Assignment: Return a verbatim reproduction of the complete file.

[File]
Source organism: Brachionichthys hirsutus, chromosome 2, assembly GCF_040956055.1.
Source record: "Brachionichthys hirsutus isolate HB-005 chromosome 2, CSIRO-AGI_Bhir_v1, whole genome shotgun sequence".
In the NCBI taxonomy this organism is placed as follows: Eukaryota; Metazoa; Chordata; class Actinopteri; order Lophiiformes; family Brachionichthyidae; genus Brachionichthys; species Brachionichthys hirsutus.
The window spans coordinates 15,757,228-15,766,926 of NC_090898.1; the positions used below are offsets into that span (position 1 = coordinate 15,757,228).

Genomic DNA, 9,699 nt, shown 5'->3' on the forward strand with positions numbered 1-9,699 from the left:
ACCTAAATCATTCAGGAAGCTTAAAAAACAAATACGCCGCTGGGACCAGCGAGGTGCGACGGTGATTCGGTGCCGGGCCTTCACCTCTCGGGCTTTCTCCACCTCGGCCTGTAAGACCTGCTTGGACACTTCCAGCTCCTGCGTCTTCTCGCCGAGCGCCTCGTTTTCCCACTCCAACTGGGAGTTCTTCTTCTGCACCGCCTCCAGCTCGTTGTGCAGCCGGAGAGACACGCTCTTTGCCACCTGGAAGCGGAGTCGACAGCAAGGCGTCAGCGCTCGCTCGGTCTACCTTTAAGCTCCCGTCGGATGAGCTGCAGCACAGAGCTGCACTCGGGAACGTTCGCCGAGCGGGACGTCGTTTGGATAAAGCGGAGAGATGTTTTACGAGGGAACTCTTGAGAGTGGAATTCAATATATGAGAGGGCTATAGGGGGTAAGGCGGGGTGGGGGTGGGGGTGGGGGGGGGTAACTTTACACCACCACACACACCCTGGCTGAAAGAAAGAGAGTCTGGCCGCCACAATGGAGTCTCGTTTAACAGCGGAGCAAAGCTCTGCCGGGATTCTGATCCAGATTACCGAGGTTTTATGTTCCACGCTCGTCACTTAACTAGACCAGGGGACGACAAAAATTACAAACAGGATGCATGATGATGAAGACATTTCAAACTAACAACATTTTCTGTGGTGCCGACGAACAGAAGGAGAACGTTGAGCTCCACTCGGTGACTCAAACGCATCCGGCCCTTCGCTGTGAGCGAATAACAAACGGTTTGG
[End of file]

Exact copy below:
Source organism: Brachionichthys hirsutus, chromosome 2, assembly GCF_040956055.1.
Source record: "Brachionichthys hirsutus isolate HB-005 chromosome 2, CSIRO-AGI_Bhir_v1, whole genome shotgun sequence".
In the NCBI taxonomy this organism is placed as follows: Eukaryota; Metazoa; Chordata; class Actinopteri; order Lophiiformes; family Brachionichthyidae; genus Brachionichthys; species Brachionichthys hirsutus.
The window spans coordinates 15,757,228-15,766,926 of NC_090898.1; the positions used below are offsets into that span (position 1 = coordinate 15,757,228).

Genomic DNA, 9,699 nt, shown 5'->3' on the forward strand with positions numbered 1-9,699 from the left:
ACCTAAATCATTCAGGAAGCTTAAAAAACAAATACGCCGCTGGGACCAGCGAGGTGCGACGGTGATTCGGTGCCGGGCCTTCACCTCTCGGGCTTTCTCCACCTCGGCCTGTAAGACCTGCTTGGACACTTCCAGCTCCTGCGTCTTCTCGCCGAGCGCCTCGTTTTCCCACTCCAACTGGGAGTTCTTCTTCTGCACCGCCTCCAGCTCGTTGTGCAGCCGGAGAGACACGCTCTTTGCCACCTGGAAGCGGAGTCGACAGCAAGGCGTCAGCGCTCGCTCGGTCTACCTTTAAGCTCCCGTCGGATGAGCTGCAGCACAGAGCTGCACTCGGGAACGTTCGCCGAGCGGGACGTCGTTTGGATAAAGCGGAGAGATGTTTTACGAGGGAACTCTTGAGAGTGGAATTCAATATATGAGAGGGCTATAGGGGGTAAGGCGGGGTGGGGGTGGGGGTGGGGGGGGGTAACTTTACACCACCACACACACCCTGGCTGAAAGAAAGAGAGTCTGGCCGCCACAATGGAGTCTCGTTTAACAGCGGAGCAAAGCTCTGCCGGGATTCTGATCCAGATTACCGAGGTTTTATGTTCCACGCTCGTCACTTAACTAGACCAGGGGACGACAAAAATTACAAACAGGATGCATGATGATGAAGACATTTCAAACTAACAACATTTTCTGTGGTGCCGACGAACAGAAGGAGAACGTTGAGCTCCACTCGGTGACTCAAACGCATCCGGCCCTTCGCTGTGAGCGAATAACAAACGGTTTGG